Tiësto continues the North American leg of his globe-spanning In Search of Sunrise tour tonight at Le Cirque in Dallas and will hit clubs, theatres, a festival and even a couple of coliseums through the first week of July.

Lucky stops on the itinerary include the Uptown Theater in Kansas City, Mo. (June 11), Bonnaroo Music & Arts Festival in Manchester, Tenn. (June 13), Clutch Cargo’s in Detroit (June 16), The Estate in Boston (June 18-19), Opera in Atlanta (June 23), Webster Hall in New York City (June 25-27), Ricoh Coliseum in Toronto (June 30) and Whitehouse in The Hamptons, N.Y. (July 3).

Tickets are available at Tiesto.com.

Beginning July 7, Tiësto will settle in for a residency at Ibiza hotspot Privilege for the first time in three years, hosting a four-hour party every Monday night through September 22.

Fans in the rest of the world needn’t begin making travel plans to Spain’s Balearic Islands however, because the superstar DJ has plenty of other destinations on his calendar through the summer, including She Discoteca in Barcelona, Spain (July 11), the Papaya Summer Festival in Island Pag, Croatia (July 16), Ghazala in Alexandria, Egypt (July 20), Global Gathering in Stratford Upon Avon, U.K. (July 25), Club Vogue in Girne, Cyprus (July 30), Golf Yasmine in Hammamet, Tunisia (August 6), O2 Arena in London (August 8), Machac 2008 in Doksy, Czech Republic (August 22), Creamfields in Daresbury, U.K. (August 24), Haoman 17 in Tel Aviv, Israel (September 4), Phoenix Hall in Debrecen, Hungary (September 13), Festivalna Hall in Sofia, Bulgaria (September 17) and Eden Arena in St. Julians, Malta (September 21).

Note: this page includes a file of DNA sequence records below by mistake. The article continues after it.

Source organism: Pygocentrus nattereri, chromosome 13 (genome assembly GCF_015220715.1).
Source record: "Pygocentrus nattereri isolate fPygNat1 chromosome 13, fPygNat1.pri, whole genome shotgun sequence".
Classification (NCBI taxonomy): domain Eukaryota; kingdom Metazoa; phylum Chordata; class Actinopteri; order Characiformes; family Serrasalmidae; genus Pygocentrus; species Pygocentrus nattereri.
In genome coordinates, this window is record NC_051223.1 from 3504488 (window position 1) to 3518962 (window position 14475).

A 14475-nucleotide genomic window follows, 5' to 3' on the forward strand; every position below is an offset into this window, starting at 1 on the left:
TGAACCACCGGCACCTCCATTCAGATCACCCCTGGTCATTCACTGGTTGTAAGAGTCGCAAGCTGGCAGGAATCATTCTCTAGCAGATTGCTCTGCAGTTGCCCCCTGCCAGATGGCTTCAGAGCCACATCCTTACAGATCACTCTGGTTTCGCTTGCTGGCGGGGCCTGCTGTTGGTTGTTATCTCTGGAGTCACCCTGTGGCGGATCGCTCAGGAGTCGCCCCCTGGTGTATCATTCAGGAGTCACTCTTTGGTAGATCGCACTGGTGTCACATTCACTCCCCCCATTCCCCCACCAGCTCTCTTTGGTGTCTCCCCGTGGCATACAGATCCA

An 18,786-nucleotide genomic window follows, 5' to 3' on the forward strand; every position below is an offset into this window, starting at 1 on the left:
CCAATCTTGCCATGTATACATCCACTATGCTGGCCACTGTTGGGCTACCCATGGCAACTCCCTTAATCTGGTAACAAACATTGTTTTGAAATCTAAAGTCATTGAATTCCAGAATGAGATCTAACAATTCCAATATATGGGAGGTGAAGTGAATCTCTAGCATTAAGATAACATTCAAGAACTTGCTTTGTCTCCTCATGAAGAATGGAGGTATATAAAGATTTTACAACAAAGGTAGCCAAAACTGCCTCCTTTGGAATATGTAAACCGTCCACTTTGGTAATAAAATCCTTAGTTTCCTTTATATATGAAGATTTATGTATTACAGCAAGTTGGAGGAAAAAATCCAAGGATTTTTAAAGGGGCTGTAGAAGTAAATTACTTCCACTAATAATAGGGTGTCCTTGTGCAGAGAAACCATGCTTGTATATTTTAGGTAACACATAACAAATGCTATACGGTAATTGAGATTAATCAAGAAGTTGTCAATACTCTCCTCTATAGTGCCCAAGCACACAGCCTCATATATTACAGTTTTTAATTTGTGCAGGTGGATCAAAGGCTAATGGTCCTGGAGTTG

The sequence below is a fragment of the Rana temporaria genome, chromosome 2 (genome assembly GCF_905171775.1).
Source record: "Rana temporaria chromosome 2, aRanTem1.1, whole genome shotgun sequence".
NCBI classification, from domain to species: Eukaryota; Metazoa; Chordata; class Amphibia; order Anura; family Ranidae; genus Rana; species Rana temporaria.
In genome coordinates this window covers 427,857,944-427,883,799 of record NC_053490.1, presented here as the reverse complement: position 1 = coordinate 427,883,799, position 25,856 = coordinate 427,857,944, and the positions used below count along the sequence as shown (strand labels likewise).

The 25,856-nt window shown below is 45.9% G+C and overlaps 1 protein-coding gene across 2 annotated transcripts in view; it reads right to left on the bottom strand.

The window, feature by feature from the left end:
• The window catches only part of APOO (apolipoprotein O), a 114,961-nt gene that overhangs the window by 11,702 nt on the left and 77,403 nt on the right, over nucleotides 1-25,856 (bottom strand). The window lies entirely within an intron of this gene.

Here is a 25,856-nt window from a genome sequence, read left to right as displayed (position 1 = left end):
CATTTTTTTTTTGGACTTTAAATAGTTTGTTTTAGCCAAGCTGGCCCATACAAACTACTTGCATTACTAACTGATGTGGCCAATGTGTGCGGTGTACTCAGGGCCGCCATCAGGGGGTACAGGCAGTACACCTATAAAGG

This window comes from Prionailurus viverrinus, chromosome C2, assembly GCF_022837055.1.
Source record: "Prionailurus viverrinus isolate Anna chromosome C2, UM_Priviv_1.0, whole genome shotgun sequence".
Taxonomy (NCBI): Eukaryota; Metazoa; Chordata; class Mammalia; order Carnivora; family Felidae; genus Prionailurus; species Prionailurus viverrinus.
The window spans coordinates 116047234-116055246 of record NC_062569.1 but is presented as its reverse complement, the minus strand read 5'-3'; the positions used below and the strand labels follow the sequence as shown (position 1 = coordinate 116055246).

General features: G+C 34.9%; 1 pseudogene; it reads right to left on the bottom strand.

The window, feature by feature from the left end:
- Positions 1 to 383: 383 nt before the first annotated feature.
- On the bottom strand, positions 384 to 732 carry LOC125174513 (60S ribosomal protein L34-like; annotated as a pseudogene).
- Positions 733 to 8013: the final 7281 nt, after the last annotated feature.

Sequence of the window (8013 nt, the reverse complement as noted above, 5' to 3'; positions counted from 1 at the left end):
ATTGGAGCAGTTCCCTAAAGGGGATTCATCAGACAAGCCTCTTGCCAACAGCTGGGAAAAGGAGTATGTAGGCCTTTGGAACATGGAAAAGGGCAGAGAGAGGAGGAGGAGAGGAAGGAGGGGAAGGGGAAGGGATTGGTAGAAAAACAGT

Info on tickets for Tiësto’s residency and his international shows is also available at Tiesto.com.

Tiësto, who was the first DJ ever to grace the cover of Pollstar, is on a mission to bring dance music out of the club, especially in the States.

“That was definitely my goal, because I’ve been playing in [international] clubs for years, also in the U.S.,” Tiësto told Pollstar. “And I thought it was time to try to see how far we can go to push the boundaries.

“It feels a little bit more underground in the States, but the crowd is really enthusiastic. People get so much pre-programmed, like rock and hip-hop, and it’s all the same on every radio station and on television. So when they hear dance music, I’ve noticed that the vibe is so much better. Everybody’s really happy. I love to play for that crowd.”

So once Tiësto’s successfully converted the masses to dance fans, what’s next?

“I’ve got a couple of cards left. At the moment, I’ve got a lot of remix requests from all over the world,” he said. “A lot of bands approach me to produce with them. I think my production skills, I’m going to develop those a lot more in the next couple of years. Maybe to try to produce some really good electronic songs, combined with rock or the Timbaland kind of sound.

“And the DJ’ing. I still love it, so I’m going to keep going with that. It’s getting better and better I feel. There’s just so much joy if you can do arenas, and you know, the bigger the better.”